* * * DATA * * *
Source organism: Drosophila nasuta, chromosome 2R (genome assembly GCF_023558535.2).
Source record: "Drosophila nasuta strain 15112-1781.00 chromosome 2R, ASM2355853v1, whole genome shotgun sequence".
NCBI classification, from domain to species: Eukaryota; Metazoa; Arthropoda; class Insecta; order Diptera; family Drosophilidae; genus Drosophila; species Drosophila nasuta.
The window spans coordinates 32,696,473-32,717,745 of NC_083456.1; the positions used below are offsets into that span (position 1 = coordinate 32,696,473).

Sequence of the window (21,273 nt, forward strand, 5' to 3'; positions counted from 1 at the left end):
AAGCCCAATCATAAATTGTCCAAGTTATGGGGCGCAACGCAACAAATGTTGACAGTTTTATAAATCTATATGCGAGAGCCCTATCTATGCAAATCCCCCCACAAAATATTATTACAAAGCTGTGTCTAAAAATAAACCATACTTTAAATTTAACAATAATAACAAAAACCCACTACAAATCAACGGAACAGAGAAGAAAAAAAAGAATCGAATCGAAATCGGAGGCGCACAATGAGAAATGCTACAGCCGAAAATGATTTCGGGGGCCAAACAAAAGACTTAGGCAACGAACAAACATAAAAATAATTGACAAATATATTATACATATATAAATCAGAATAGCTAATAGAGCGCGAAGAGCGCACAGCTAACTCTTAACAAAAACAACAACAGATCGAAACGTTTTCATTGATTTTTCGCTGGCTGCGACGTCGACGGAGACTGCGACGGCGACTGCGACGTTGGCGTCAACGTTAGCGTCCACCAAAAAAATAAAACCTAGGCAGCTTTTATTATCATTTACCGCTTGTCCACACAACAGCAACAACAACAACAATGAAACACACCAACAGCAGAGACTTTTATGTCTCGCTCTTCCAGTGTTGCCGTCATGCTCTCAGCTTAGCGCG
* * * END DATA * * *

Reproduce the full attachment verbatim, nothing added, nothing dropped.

Source organism: Drosophila nasuta, chromosome 2R (genome assembly GCF_023558535.2).
Source record: "Drosophila nasuta strain 15112-1781.00 chromosome 2R, ASM2355853v1, whole genome shotgun sequence".
NCBI classification, from domain to species: Eukaryota; Metazoa; Arthropoda; class Insecta; order Diptera; family Drosophilidae; genus Drosophila; species Drosophila nasuta.
The window spans coordinates 32,696,473-32,717,745 of NC_083456.1; the positions used below are offsets into that span (position 1 = coordinate 32,696,473).

Sequence of the window (21,273 nt, forward strand, 5' to 3'; positions counted from 1 at the left end):
AAGCCCAATCATAAATTGTCCAAGTTATGGGGCGCAACGCAACAAATGTTGACAGTTTTATAAATCTATATGCGAGAGCCCTATCTATGCAAATCCCCCCACAAAATATTATTACAAAGCTGTGTCTAAAAATAAACCATACTTTAAATTTAACAATAATAACAAAAACCCACTACAAATCAACGGAACAGAGAAGAAAAAAAAGAATCGAATCGAAATCGGAGGCGCACAATGAGAAATGCTACAGCCGAAAATGATTTCGGGGGCCAAACAAAAGACTTAGGCAACGAACAAACATAAAAATAATTGACAAATATATTATACATATATAAATCAGAATAGCTAATAGAGCGCGAAGAGCGCACAGCTAACTCTTAACAAAAACAACAACAGATCGAAACGTTTTCATTGATTTTTCGCTGGCTGCGACGTCGACGGAGACTGCGACGGCGACTGCGACGTTGGCGTCAACGTTAGCGTCCACCAAAAAAATAAAACCTAGGCAGCTTTTATTATCATTTACCGCTTGTCCACACAACAGCAACAACAACAACAATGAAACACACCAACAGCAGAGACTTTTATGTCTCGCTCTTCCAGTGTTGCCGTCATGCTCTCAGCTTAGCGCG